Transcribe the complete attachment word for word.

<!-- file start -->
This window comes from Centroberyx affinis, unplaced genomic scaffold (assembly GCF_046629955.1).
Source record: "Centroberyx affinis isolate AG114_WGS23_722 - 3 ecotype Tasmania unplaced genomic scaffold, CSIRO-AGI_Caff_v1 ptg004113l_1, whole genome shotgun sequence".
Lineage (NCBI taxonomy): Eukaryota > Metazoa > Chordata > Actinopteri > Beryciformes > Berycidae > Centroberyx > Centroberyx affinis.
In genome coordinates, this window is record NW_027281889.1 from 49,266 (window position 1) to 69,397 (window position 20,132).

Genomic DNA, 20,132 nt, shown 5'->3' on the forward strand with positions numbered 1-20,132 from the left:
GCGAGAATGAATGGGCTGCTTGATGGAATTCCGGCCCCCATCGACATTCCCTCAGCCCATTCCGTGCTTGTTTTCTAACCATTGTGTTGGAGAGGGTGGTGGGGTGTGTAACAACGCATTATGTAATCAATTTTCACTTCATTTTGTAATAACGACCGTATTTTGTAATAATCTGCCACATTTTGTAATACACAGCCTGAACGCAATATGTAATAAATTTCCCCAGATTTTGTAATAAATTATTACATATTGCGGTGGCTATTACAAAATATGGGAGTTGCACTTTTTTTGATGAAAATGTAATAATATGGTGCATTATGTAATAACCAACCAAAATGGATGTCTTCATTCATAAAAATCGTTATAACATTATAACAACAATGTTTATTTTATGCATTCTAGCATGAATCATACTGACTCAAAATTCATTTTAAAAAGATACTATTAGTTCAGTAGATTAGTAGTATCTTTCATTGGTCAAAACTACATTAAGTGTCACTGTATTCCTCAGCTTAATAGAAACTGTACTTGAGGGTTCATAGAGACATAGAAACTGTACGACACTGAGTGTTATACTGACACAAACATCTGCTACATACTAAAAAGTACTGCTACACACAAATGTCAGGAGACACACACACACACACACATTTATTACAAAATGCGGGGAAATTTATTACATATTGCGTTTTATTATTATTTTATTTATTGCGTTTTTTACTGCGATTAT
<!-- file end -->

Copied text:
This window comes from Centroberyx affinis, unplaced genomic scaffold (assembly GCF_046629955.1).
Source record: "Centroberyx affinis isolate AG114_WGS23_722 - 3 ecotype Tasmania unplaced genomic scaffold, CSIRO-AGI_Caff_v1 ptg004113l_1, whole genome shotgun sequence".
Lineage (NCBI taxonomy): Eukaryota > Metazoa > Chordata > Actinopteri > Beryciformes > Berycidae > Centroberyx > Centroberyx affinis.
In genome coordinates, this window is record NW_027281889.1 from 49,266 (window position 1) to 69,397 (window position 20,132).

Genomic DNA, 20,132 nt, shown 5'->3' on the forward strand with positions numbered 1-20,132 from the left:
GCGAGAATGAATGGGCTGCTTGATGGAATTCCGGCCCCCATCGACATTCCCTCAGCCCATTCCGTGCTTGTTTTCTAACCATTGTGTTGGAGAGGGTGGTGGGGTGTGTAACAACGCATTATGTAATCAATTTTCACTTCATTTTGTAATAACGACCGTATTTTGTAATAATCTGCCACATTTTGTAATACACAGCCTGAACGCAATATGTAATAAATTTCCCCAGATTTTGTAATAAATTATTACATATTGCGGTGGCTATTACAAAATATGGGAGTTGCACTTTTTTTGATGAAAATGTAATAATATGGTGCATTATGTAATAACCAACCAAAATGGATGTCTTCATTCATAAAAATCGTTATAACATTATAACAACAATGTTTATTTTATGCATTCTAGCATGAATCATACTGACTCAAAATTCATTTTAAAAAGATACTATTAGTTCAGTAGATTAGTAGTATCTTTCATTGGTCAAAACTACATTAAGTGTCACTGTATTCCTCAGCTTAATAGAAACTGTACTTGAGGGTTCATAGAGACATAGAAACTGTACGACACTGAGTGTTATACTGACACAAACATCTGCTACATACTAAAAAGTACTGCTACACACAAATGTCAGGAGACACACACACACACACACATTTATTACAAAATGCGGGGAAATTTATTACATATTGCGTTTTATTATTATTTTATTTATTGCGTTTTTTACTGCGATTAT